It was 05:30am on July 20, 1974, when Turkey launched "Operation Attila" — an invasion of Cyprus by 40,000 troops from the sea and air. Quite literally catching the Cypriot armed forces asleep, resistance was virtually futile.
Thousands of Turkish soldiers disembarked unobstructed from deck boats at the Pente Mili coast, warplanes bombed Kyrenia and Nicosia, and paratroopers swooped on strategic sites.
While Cyprus' and Greece's intelligence services were aware of the Turkish armed forces' movements, officials concluded Turkey was merely bluffing — it was only some three hours after the invasion began that Athens implemented official battle plans, and it took a further two and some hours before Greek radio even reported the news.
The belated reaction of Cypriot and Greek authorities allowed the invading forces to make considerable inroads on the island, consolidating their positions and crafting a bridgehead from Pente Mili to Agios Ilarionas, creating a connection with Nicosia's Turkish enclave.
Without artillery or air support, around 12,000 members of Cypriot National Guard and Hellenic Force — backed by a motley assortment of the island's male population — valiantly but vainly attempted to resist the incursion.
Outmanned and outgunned, soldier and civilian alike resorted to a campaign of reprisal against Turkish Cypriots, razing the Turkish Cypriot enclave of Limassol, attacking residents (including women and children), and imprisoning thousands in concentration camps.
Some enclaves, such as Famagusta, were subjected to shelling and occupation by the military.
Despite the brutality engaged in by both sides, Turkish President Fahri Koruturk said the invasion was in fact a "peaceful intervention" aimed at restoring constitutional order in Cyprus, upturned five days prior by a coup which unseated President Archbishop Makarios and installed Nikos Sampson as leader.
Instead, the confusion and instability that swept the island in the revolution's wake proved a golden opportunity for Turkey's government to do what it had so longed wished — to come to the aid of Cyprus' Turkish population, long perceived to be subject to discrimination by the island's Greek majority.
By the evening, the UN Security Council had issued Resolution 353, which called for a ceasefire and a withdrawal of Turkey from Cyprus. While unanimously approved, little was done to enforce it, and fighting continued. Come the turn of midnight, Turkish forces had occupied three percent of the island. It would not be until July 22 that a cessation of official hostilities was achieved.
However, in the famous words of Winston Churchill, the ceasefire did not represent the end of the Cyprus conflict, or even the beginning of the end — at most, perhaps, it merely marked the end of the beginning.
The invasion's immediate knock-on effects were seismic and wide-ranging — most notably, the Greek military junta's disastrous response to the crisis precipitated its unceremonious collapse on July 23, and its replacement by a democratic government.
Moreover, on August 14, 1974, another Turkish "peace operation" was launched, which saw the country's forces approximately 40 percent of the island — effectively its northern half — and create a ceasefire line which subsequently became a UN-mandated "buffer zone."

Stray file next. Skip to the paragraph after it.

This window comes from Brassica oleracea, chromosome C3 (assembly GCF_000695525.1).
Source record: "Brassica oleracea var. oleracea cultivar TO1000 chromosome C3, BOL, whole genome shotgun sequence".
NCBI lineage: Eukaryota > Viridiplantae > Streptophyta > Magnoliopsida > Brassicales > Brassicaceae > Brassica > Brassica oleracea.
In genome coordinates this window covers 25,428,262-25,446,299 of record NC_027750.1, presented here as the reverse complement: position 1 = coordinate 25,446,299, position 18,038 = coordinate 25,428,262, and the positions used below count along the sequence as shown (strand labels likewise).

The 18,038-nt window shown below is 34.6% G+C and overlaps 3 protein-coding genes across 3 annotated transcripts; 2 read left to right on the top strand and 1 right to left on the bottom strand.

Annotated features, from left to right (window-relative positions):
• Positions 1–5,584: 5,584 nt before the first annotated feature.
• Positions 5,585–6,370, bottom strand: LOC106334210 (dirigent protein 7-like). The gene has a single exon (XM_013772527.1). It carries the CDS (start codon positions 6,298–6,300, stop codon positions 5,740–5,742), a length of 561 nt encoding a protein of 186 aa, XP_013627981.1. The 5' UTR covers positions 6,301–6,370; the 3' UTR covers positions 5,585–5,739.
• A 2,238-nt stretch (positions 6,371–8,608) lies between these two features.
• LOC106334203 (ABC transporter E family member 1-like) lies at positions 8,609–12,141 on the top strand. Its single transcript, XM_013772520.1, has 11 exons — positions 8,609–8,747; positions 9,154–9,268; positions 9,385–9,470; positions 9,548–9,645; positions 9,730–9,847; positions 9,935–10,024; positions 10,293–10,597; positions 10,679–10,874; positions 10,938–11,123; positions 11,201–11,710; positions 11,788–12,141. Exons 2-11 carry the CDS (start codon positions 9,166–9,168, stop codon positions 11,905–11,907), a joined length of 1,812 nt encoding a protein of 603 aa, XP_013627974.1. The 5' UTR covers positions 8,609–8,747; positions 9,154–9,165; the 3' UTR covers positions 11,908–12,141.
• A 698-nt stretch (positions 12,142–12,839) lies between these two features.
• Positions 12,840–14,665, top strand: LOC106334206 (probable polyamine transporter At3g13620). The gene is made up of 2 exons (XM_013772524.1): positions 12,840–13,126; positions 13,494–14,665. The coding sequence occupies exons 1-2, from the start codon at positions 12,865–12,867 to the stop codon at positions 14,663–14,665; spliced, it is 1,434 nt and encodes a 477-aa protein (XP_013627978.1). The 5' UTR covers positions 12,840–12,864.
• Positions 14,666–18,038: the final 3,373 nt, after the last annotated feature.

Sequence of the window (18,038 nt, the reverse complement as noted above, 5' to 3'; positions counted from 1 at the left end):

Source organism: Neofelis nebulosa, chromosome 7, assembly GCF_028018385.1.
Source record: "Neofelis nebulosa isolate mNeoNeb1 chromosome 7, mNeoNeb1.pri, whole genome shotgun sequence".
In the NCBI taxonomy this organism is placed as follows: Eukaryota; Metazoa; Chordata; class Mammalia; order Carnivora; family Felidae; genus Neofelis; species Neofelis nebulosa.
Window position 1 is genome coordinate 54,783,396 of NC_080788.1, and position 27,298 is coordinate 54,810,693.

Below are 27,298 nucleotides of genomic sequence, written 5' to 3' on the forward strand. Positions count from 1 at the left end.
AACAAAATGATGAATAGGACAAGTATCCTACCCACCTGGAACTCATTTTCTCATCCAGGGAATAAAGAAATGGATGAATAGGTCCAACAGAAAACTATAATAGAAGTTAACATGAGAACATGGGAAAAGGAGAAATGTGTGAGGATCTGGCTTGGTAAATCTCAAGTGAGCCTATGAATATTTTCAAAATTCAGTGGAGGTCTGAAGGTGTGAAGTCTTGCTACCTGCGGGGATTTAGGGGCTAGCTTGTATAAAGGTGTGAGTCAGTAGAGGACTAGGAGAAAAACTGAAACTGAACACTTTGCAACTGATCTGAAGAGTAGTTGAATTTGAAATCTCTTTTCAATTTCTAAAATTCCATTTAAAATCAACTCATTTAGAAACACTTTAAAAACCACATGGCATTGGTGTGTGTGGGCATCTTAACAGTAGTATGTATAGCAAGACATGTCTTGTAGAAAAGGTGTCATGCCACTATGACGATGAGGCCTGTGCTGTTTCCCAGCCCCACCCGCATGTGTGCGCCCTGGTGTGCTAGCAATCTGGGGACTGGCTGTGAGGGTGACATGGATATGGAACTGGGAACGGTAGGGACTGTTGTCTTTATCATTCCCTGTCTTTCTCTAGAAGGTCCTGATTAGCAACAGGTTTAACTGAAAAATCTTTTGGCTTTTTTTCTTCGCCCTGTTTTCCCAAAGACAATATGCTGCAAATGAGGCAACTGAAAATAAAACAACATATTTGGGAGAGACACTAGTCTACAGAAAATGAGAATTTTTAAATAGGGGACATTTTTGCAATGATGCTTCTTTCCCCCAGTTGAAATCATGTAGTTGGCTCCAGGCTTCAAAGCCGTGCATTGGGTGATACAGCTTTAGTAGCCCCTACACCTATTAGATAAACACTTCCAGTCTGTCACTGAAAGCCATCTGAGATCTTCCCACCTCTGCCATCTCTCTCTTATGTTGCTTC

In effect, the country was partitioned — around 150,000 Greek Cypriots (amounting to over a quarter of Cyprus' total population, and one third of its Greek Cypriot population) were expelled from the north, and roughly 100,000 Turkish Cypriots from the south. In 1983, the occupied portion of the island declared independence as the Turkish Republic of Northern Cyprus declared independence —although Turkey is the only country that has ever recognized it.
As of July 2017, 35,000 Turkish troops remain in Cyprus to protect the TRNC.
Ever since 1974, unification talks have been held at intermittent intervals, and on each occasion failed to produce resolution.
The most recent round, convened over the course of 2017 in Switzerland, initially began with much optimism expressed by both sides — but similarly ended in stalemate.
In explaining the latest breakdown, UN Secretary General Antonio Guterres said an agreement was simply "not possible" due to apparently irreconcilable differences remaining between delegations on a number of issues. Although he refused to specify which, it's likely the complex web of "guarantees" of the island's security — in which Greece, Turkey and the UK are all considered powers of equal significance — proved a significant stumbling block.
While Greek Cypriots claim there is no need for a Turkish military presence in the contemporary epoch and Turkey should not have any rights as a guarantor power, Ankara believes the deployment remains necessary in order to ensure and protect the rights of the island's Muslim minority.
"The main obstacle is Turkish Cypriots want for Turkey to guarantee a settlement on the island just like in the 1960 Zurich agreement and the Greek Cypriots refused it. The Greek Cypriot side is not interested in establishing a common partnership state with equal political grounds," Dr. Haluk Kabaalioglu, a professor of law at the University of Marmara, previously told Sputnik.
As a result, Dr. Kabaalioglu has given up hope of the two communities ever living in a single state on the island, instead believing the pair should agree a "divorce" akin to the friendly severance achieved by Czechs and Slovaks in 1993.
"It's clear there cannot be a solution to the problem. It is time now that the Turkish Republic of Northern Cyprus is recognized internationally," he explained.